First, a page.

Do You Want to Embed this Video On Your Website or Blog ? Click Here to Embed our "Player"

16 Biggest Craters in the Solar System

By: TalltanicPublished: 2 years ago

974, 917 views

3, 943 Likes   1, 616 Dislikes

All the way from deep space to north America there are giant craters everywhere and they are amazing and need to be explored!

Subscribe to Talltanic http://goo.gl/wgfvrr

9. Manicouagan
This crater is roughly the same size as Popigai and is one of the best preserved craters on the planet. It is filled by a lake in Quebec, Canada and is a little over 200 million years old. Though it is not the biggest crater NASA says that it is the easiest crater to spot from space. It is believed to have been created by an asteroid a little over 3 miles wide. Today the lake is a popular salmon fishing destination and a reservoir.

8. Sudbury
No one knew what exactly caused this 1.8 billion year old crater until 2014 when it was discovered that a huge comet did the deed. The basin is located in Ontario, Canada and rock fragments ejected by the impact have been found as far away as Minnesota. It was originally 160 miles across making it the third largest impact crater ever discovered on earth. Today the full extent of the basin is 39 miles long, 19 miles wide and a little over 9 miles deep. Geologists first reached a consensus that the basin was caused by a meteor in 1970.

7. Copernicus
This crater is located on the moon and is so big that you can see it using binoculars. If you are interested in trying to find it, it is located slightly northwest of the center of the Moon’s Earth-facing hemisphere. The crater is about 60 miles wide and is a relatively new crater as far as Moon craters go; it is believed to be less than a billion years old.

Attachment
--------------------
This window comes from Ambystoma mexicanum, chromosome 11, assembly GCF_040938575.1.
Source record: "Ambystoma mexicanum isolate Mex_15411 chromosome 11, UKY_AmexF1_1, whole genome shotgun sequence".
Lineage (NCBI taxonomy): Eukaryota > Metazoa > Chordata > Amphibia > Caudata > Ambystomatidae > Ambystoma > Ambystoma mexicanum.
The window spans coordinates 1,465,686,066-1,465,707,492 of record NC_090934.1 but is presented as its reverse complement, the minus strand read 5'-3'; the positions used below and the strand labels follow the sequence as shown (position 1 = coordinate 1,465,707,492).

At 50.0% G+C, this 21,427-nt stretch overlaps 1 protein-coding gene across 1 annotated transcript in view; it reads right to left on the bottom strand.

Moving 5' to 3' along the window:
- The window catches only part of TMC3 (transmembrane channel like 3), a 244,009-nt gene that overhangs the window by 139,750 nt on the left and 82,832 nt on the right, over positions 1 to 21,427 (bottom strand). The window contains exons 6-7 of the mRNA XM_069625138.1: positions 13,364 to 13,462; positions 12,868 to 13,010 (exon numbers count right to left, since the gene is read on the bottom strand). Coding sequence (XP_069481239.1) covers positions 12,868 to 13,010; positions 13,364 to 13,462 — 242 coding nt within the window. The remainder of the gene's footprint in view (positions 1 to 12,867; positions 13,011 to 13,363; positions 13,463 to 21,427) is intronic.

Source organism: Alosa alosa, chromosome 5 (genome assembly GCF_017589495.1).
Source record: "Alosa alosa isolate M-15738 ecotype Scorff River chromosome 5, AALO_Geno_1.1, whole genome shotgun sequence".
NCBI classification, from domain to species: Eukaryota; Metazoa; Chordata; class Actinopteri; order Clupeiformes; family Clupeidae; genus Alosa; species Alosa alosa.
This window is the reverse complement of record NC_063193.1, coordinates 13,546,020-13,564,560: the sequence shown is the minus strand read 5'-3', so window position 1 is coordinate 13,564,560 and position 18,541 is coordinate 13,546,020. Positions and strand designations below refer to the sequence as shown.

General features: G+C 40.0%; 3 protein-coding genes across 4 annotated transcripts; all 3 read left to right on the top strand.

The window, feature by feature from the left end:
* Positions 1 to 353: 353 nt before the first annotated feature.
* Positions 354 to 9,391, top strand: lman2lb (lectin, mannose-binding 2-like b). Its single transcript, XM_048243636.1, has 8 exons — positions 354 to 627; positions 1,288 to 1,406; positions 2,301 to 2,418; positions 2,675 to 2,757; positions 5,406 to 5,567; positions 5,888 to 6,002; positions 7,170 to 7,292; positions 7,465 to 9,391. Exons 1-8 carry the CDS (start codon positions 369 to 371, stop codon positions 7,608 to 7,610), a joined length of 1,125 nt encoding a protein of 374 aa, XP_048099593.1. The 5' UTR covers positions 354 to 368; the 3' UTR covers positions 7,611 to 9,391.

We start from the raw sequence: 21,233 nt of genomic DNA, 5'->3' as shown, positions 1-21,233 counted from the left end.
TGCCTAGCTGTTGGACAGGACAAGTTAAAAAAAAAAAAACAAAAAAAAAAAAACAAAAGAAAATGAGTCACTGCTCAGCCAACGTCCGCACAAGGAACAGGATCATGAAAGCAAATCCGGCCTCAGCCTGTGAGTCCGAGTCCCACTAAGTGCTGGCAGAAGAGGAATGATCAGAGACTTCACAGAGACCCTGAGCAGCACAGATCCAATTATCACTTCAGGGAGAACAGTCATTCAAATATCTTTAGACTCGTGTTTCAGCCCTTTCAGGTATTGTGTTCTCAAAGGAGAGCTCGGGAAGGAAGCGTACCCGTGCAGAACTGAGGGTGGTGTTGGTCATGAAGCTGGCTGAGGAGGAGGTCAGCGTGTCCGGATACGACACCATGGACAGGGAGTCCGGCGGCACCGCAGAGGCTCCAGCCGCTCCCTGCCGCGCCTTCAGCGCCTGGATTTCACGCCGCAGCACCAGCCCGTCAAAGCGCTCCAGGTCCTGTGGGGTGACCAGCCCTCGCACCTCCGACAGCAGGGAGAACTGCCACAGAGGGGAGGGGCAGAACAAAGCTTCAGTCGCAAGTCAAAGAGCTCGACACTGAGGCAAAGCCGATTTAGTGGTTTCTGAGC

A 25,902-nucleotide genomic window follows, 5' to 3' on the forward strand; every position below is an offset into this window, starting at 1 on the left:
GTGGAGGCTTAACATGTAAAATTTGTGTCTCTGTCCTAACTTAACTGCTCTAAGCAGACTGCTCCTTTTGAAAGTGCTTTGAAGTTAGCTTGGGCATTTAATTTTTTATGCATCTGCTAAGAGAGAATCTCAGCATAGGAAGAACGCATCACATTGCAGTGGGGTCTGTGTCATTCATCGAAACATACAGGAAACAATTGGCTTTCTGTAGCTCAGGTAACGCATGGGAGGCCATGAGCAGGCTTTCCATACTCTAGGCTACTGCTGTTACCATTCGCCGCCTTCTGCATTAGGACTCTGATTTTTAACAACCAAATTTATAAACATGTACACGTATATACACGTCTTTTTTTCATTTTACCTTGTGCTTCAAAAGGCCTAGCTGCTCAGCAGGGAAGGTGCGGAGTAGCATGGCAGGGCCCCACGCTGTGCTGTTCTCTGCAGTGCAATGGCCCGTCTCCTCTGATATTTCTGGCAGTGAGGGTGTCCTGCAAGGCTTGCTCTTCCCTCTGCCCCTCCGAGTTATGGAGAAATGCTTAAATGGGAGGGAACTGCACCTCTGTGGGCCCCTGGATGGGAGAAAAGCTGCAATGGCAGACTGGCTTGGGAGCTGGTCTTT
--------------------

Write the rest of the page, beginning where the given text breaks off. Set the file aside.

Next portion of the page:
6. Chicxulub
This huge crater is located underneath the Yucatan Peninsula in Mexico and it hit Earth approximately 66 million years ago. Its diameter is an incredible 110 miles and it goes 12 miles deep. As amazing as its size is, the effects of the asteroid’s impact were even more staggering. It caused the extinction of the dinosaurs and most other life on the planet. The mega tsunami the impact created was one of the largest in the history of Earth that would have reached all the way to Florida. Dust and particles would have covered the earth’s surface for years afterwards, maybe even a decade. Scientists were able to reach ground zero of the crater and collect samples for the first time in May of this year.

5. Vredefort
This is the second oldest crater ever discovered on Earth and was made when an asteroid struck the planet over 2 billion years ago. Located in South Africa, most of the crater has actually eroded away, but the original crater was thought to have been 190 miles across. The asteroid that caused this crater is thought to be about 3 to 6 miles in diameter. The reason such a small asteroid was able to cause such a big crater is that it was thought to be going a blazing fast 45 thousand miles per hour when it struck Earth.

4. Australian Meteorite Crater
Two deep scars were discovered in outback Australia that mark the remains of a meteorite crater with a whopping 250 mile diameter, which is the largest crater ever found on Earth. Discovered in 2015, the meteorite is believed to have split in two just before colliding with the earth’s surface. No one knows exactly when the impact occurred as scientists can’t find an extinction event that matches the collisions, but it is strongly believed to have been over 300 million years ago. The crater was discovered recently so there will surely be more revelations made in the coming years.

3. Pingualuit
This large lake filled crater was first observed by the crew of a United States Army Air Force plane in June of 1943, though it has long been known to the local Inuit people as the “Crystal Eye of Nunavik.” It has been concluded that it was made from the impact of a meteorite roughly 1.4 million years ago. The crater rises 525 feet above the surrounding tundra and the 876 foot deep lake that fills its depression is one of the deepest lakes in North America.

2. Valhalla
Found on Jupiter’s moon Callisto, Valhalla has a large multi-ring system whose outer rings extend up to 1,180 miles from its central region. The crater was first discovered by the Voyager probes, which first took pictures of Callisto in 1979 and it is the largest multi-ring impact crater in the Solar System.

1. South Pole Aitken
This huge impact crater is located on the far side of the moon and is one of the largest craters in the solar system. It has a diameter of roughly 1,600 miles and is a little over 8 miles deep. It is by far the biggest and deepest confirmed crater ever found on the Moon. The crater was first discovered in the mid 1960’s but it wasn’t until the 1990’s that the topography of the basin was fully mapped.

Share/Embed

Report form

Related Videos